Compared to what! Television? Print? Mark Cahill calls my attention to this insanity.
Scott Karp rips apart a recent McKinsey survey/report on online advertising (which I meant to do, but got sidetracked). Here’s the upshot as reported in Adweek:
“McKinsey polled 410 marketing executives in five sectors, and among those already advertising online, 52 percent said “insufficient metrics to measure impact” [emphasis mine, ed] was the biggest barrier, followed by insufficient in-house capabilities (41 percent), the difficulty of convincing management (33 percent), limited reach of digital tools (24 percent) and insufficient capabilities at agency (18 percent).”
Scott gets right to it:
“Does that mean advertisers really believe metrics like cost per lead, cost per sale, or even cost per visit are inferior to traditional â€œbottom lineâ€ metrics like reach and frequency, gross rating points, and rate base? Does that mean advertisers believe mass media have better â€œcapabilitiesâ€ than online advertising platforms like keyword-targeted search advertising, behavioral targeting”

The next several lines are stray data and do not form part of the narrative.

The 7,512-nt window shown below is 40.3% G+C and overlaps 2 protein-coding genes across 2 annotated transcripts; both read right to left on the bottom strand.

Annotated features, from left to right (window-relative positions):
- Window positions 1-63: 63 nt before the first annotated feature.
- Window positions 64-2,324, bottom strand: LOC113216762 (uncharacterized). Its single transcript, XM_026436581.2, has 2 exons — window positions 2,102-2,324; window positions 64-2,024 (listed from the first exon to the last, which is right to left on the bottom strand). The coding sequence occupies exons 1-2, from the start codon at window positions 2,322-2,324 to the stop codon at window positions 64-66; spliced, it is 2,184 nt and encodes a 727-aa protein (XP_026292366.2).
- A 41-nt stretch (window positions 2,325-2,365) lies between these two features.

Client-side as I am, let me agree with the survey panel that the primary barrier is indeed in-house capabilities. Budgets, staff and mindset are still geared towards television, print and out of home. Convincing management? Not an issue for me. Limited reach? Sure, online is growing more expensive and yet it is harder to put money in market as strong opportunities begin to vanish under high demand. Agency capabilities? Agencies are scrambling to staff up, I’d put the onus on the client to deal with the in-house capabilities, we’re moving to a multi-agency, specialist network model with the client providing the management and the glue, the metrics and the execution.
But insuffiicient metrics? That is doubtlessly the most ignorant thing I have heard all year. McKinsey needs to either change its survey methodology or find marketers who have a clue, because the one’s they surveyed are probably relying on their agency to give them click-through reports and therefore, deserve what they get.
Metrics in online advertising are the responsibility of the client, not the agency, not the publisher. If the client is incapable of attributing revenue to a dollar placed in the market, then the client is wasting its money. Only the client can detect the action on the client site. Period. If an advertiser is spending online (I suspect McKinsey’s survey panel is obsessed with CPM and CTR on banners) and not measuring the impact end-to-end then they need to fire their agency, hire an interactive marketing manager, and invest in a decent metrics package. If not, well, stick to your TV, radio and print and have fun with such wonderful measurements as “pass-along” and “drive-time impressions”
Note, McKinsey loves its registration wall, in the belief that its content is super precious (it is good, but sorry Stuart and Jeff, it needs to be easy to get to), so I shall not waste your time with a link to the survey which I can’t find anyway.